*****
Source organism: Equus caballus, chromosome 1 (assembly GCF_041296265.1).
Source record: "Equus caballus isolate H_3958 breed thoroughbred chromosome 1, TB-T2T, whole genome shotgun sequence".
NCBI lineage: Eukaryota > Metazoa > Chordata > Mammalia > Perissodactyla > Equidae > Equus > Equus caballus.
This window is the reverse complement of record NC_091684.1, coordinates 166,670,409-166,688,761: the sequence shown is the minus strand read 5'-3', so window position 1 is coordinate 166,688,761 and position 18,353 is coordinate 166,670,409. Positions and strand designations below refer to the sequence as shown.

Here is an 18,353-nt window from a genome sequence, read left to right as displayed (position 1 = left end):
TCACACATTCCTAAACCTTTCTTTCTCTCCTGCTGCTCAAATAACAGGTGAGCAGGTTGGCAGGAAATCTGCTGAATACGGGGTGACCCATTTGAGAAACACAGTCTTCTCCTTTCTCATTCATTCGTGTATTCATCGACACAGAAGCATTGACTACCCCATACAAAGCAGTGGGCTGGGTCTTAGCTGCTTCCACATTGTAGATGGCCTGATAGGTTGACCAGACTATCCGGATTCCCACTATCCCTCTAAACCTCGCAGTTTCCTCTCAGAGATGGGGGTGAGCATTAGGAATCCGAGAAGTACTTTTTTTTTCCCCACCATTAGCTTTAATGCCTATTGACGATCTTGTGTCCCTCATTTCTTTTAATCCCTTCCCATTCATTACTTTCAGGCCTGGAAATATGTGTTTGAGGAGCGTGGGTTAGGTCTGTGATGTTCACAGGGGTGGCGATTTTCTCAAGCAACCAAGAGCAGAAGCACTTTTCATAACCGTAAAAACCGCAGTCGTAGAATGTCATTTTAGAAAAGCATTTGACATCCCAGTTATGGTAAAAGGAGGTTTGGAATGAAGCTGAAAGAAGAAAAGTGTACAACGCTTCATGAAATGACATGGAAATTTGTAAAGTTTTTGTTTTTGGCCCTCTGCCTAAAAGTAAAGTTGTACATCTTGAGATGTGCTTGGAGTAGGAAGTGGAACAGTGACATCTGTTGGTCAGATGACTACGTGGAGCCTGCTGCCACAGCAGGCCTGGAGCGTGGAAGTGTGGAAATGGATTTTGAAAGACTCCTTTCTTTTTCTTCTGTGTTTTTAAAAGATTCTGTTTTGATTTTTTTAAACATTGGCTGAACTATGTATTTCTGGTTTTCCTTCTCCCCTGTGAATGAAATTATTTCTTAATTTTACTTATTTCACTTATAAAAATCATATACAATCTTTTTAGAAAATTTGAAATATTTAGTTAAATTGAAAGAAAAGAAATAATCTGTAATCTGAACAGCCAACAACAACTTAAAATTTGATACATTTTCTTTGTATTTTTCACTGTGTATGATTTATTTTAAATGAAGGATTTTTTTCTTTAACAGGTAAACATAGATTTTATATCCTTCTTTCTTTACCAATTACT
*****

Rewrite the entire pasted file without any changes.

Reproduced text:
Source organism: Equus caballus, chromosome 1 (assembly GCF_041296265.1).
Source record: "Equus caballus isolate H_3958 breed thoroughbred chromosome 1, TB-T2T, whole genome shotgun sequence".
NCBI lineage: Eukaryota > Metazoa > Chordata > Mammalia > Perissodactyla > Equidae > Equus > Equus caballus.
This window is the reverse complement of record NC_091684.1, coordinates 166,670,409-166,688,761: the sequence shown is the minus strand read 5'-3', so window position 1 is coordinate 166,688,761 and position 18,353 is coordinate 166,670,409. Positions and strand designations below refer to the sequence as shown.

Here is an 18,353-nt window from a genome sequence, read left to right as displayed (position 1 = left end):
TCACACATTCCTAAACCTTTCTTTCTCTCCTGCTGCTCAAATAACAGGTGAGCAGGTTGGCAGGAAATCTGCTGAATACGGGGTGACCCATTTGAGAAACACAGTCTTCTCCTTTCTCATTCATTCGTGTATTCATCGACACAGAAGCATTGACTACCCCATACAAAGCAGTGGGCTGGGTCTTAGCTGCTTCCACATTGTAGATGGCCTGATAGGTTGACCAGACTATCCGGATTCCCACTATCCCTCTAAACCTCGCAGTTTCCTCTCAGAGATGGGGGTGAGCATTAGGAATCCGAGAAGTACTTTTTTTTTCCCCACCATTAGCTTTAATGCCTATTGACGATCTTGTGTCCCTCATTTCTTTTAATCCCTTCCCATTCATTACTTTCAGGCCTGGAAATATGTGTTTGAGGAGCGTGGGTTAGGTCTGTGATGTTCACAGGGGTGGCGATTTTCTCAAGCAACCAAGAGCAGAAGCACTTTTCATAACCGTAAAAACCGCAGTCGTAGAATGTCATTTTAGAAAAGCATTTGACATCCCAGTTATGGTAAAAGGAGGTTTGGAATGAAGCTGAAAGAAGAAAAGTGTACAACGCTTCATGAAATGACATGGAAATTTGTAAAGTTTTTGTTTTTGGCCCTCTGCCTAAAAGTAAAGTTGTACATCTTGAGATGTGCTTGGAGTAGGAAGTGGAACAGTGACATCTGTTGGTCAGATGACTACGTGGAGCCTGCTGCCACAGCAGGCCTGGAGCGTGGAAGTGTGGAAATGGATTTTGAAAGACTCCTTTCTTTTTCTTCTGTGTTTTTAAAAGATTCTGTTTTGATTTTTTTAAACATTGGCTGAACTATGTATTTCTGGTTTTCCTTCTCCCCTGTGAATGAAATTATTTCTTAATTTTACTTATTTCACTTATAAAAATCATATACAATCTTTTTAGAAAATTTGAAATATTTAGTTAAATTGAAAGAAAAGAAATAATCTGTAATCTGAACAGCCAACAACAACTTAAAATTTGATACATTTTCTTTGTATTTTTCACTGTGTATGATTTATTTTAAATGAAGGATTTTTTTCTTTAACAGGTAAACATAGATTTTATATCCTTCTTTCTTTACCAATTACT